MESC SchoolsStudents begin with a semester in France, followed by a semester in Poland. After Poland, the cohort is split into three equal groups for coursework in France, Spain, or Slovenia. Three-week breaks are built into the schedule to allow for a smooth transition to the next location. Three semesters culminate with a six-month Master’s thesis completed either at Drexel or another member institution based on the graduate student’s preference and his/her field of study. The thesis is defended in France.

Member universities all have world-renowned research laboratories in the field of energy-related materials. They include Aix-Marseille Université in Marseille, France; Université Paul Sabatier in Toulouse, France; Warsaw University of Technology in Warsaw, Poland; Université de Picardie Jules Verne in Amiens, France; Universidad del Pais Vasco in Bilbao, Spain; the University of Ljubljana, in Ljubljana, Slovenia; and Deakin University in Geelong, Australia.

The Drexel Advantage

In the past, CoE has hosted between one and four MESC students annually. Among those who have moved through the program are Muhammad Boota, now working at Intel in Portland, Oregon; Kanit Hantanasirisakul, a 2016 graduate of MESC and now an MSE PhD candidate working under Gogotsi; and Yohan Dall’Agnese, who earned two PhDs simultaneously between Drexel and Paul Sabatier and is now an associate professor at Jilin University in Changchun, China.

Yet another graduate student, Pol Sallés Perramon, is currently completing his MESC thesis here at Drexel after semesters in Amiens, Warsaw, and Toulouse. His work through DNI is in transparent electrochromic and energy storage devices made of MXene, the two-dimensional materials discovered here.

“I chose the MESC program in part to travel around the world,” said Sallés. “It is mostly a European master program, but its collaboration with international universities is what made it more appealing for me from the very beginning. It is nice to see the different way of teaching and working for each country, from which you can learn a lot. More personally, it is a unique opportunity to see different cultures, know new places, and learn languages.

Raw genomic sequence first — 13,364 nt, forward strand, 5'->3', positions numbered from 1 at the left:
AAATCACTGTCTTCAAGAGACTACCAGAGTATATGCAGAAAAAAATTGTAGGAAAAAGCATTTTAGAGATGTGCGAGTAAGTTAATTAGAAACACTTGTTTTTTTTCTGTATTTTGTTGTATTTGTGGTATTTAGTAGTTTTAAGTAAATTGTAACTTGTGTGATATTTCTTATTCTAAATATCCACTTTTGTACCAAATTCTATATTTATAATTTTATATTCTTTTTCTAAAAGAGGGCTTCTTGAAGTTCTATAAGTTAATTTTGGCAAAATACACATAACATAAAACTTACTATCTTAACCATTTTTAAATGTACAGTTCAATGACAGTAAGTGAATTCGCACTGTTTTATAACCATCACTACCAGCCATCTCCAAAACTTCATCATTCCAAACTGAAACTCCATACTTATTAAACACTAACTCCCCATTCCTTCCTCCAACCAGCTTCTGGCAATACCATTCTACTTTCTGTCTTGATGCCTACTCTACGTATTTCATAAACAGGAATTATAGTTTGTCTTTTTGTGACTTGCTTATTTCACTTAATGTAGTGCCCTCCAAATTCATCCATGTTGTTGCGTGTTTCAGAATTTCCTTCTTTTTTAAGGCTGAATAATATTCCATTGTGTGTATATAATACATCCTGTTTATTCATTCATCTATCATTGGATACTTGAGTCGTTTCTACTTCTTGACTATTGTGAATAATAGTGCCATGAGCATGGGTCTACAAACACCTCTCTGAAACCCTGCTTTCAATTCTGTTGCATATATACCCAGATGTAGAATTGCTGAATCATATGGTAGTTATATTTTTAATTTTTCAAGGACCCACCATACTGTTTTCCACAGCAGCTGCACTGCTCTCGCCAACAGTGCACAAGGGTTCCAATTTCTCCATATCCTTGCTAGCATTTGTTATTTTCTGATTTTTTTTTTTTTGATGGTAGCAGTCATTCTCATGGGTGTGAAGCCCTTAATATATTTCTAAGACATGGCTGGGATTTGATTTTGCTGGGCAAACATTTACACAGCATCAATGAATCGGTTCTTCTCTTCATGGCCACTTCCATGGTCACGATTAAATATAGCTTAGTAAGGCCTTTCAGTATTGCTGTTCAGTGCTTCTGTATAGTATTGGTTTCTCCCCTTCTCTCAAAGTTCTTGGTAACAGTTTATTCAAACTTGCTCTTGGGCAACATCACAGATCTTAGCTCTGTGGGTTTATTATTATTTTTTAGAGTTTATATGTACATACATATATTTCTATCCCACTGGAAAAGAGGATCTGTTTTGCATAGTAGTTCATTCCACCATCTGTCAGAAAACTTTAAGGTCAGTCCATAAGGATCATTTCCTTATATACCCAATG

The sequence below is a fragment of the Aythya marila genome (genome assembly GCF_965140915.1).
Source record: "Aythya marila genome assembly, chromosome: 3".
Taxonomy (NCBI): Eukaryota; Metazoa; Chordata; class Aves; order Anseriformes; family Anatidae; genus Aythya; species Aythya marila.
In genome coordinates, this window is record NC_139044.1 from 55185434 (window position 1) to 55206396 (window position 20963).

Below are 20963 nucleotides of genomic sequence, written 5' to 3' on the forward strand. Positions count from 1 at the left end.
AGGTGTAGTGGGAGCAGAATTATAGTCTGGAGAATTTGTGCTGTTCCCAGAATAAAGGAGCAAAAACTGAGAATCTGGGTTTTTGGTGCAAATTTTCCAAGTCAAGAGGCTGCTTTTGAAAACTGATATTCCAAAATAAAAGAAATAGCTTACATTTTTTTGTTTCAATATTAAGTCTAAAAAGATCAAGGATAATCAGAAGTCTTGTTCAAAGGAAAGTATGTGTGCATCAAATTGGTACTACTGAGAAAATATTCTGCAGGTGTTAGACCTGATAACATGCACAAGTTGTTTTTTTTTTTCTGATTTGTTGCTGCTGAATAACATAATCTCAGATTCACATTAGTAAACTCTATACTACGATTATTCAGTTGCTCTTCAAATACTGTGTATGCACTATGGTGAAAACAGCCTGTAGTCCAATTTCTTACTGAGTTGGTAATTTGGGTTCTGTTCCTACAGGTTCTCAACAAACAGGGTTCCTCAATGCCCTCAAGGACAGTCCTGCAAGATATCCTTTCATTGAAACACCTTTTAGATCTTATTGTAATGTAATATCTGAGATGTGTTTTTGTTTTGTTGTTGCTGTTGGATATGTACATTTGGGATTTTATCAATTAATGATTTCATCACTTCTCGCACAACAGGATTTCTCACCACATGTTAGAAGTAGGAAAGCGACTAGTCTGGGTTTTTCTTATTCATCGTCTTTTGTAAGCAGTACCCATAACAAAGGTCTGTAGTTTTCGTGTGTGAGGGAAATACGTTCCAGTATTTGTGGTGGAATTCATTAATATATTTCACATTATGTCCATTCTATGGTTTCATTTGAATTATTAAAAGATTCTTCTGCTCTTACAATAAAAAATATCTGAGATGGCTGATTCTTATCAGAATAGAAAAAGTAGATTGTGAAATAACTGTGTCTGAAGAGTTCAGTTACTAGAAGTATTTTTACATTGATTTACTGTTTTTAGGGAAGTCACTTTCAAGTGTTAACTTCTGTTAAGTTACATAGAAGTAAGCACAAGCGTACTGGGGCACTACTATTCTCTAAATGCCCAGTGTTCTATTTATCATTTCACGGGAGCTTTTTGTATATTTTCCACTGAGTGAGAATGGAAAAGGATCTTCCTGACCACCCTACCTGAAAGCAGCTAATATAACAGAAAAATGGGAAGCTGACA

“I chose Drexel to do my thesis for mainly three reasons: the topic they proposed was one of my favorites, the idea of traveling to the USA (I had never travelled so far from home in Barcelona), and the famous reputation of Yury Gogotsi and his group,” Sallés added.

Gogotsi said the MESC program has graduated more than 200 students globally, most of whom go on to pursue PhD degrees or to work for companies producing batteries. For those students, he said, the “excellence” of Drexel’s program became obvious while they were defending their theses and the depth of research was confirmed.

Since September 2006, the MESC program has received funding through the European Commission as an Erasmus Mundus Master Course, which supports the most prestigious European courses as part of its Joint Master Degree program. The European Commission is the executive of the European Union and promotes its general, political, and strategic interests.

Drexel became involved formally with MESC in 2010. This latest iteration, MESC+, continues the program and extends its Erasmus Mundus funding. Drexel’s involvement will be funded through 2024.

Students who are interested in hearing more about the MESC+ program or who want to apply should contact Danielle Kopicko, DNI associate director, at the A.J. Drexel Nanomaterials Institute (DNI) for an application.

--By Wendy Plump, Staff Writer, CoE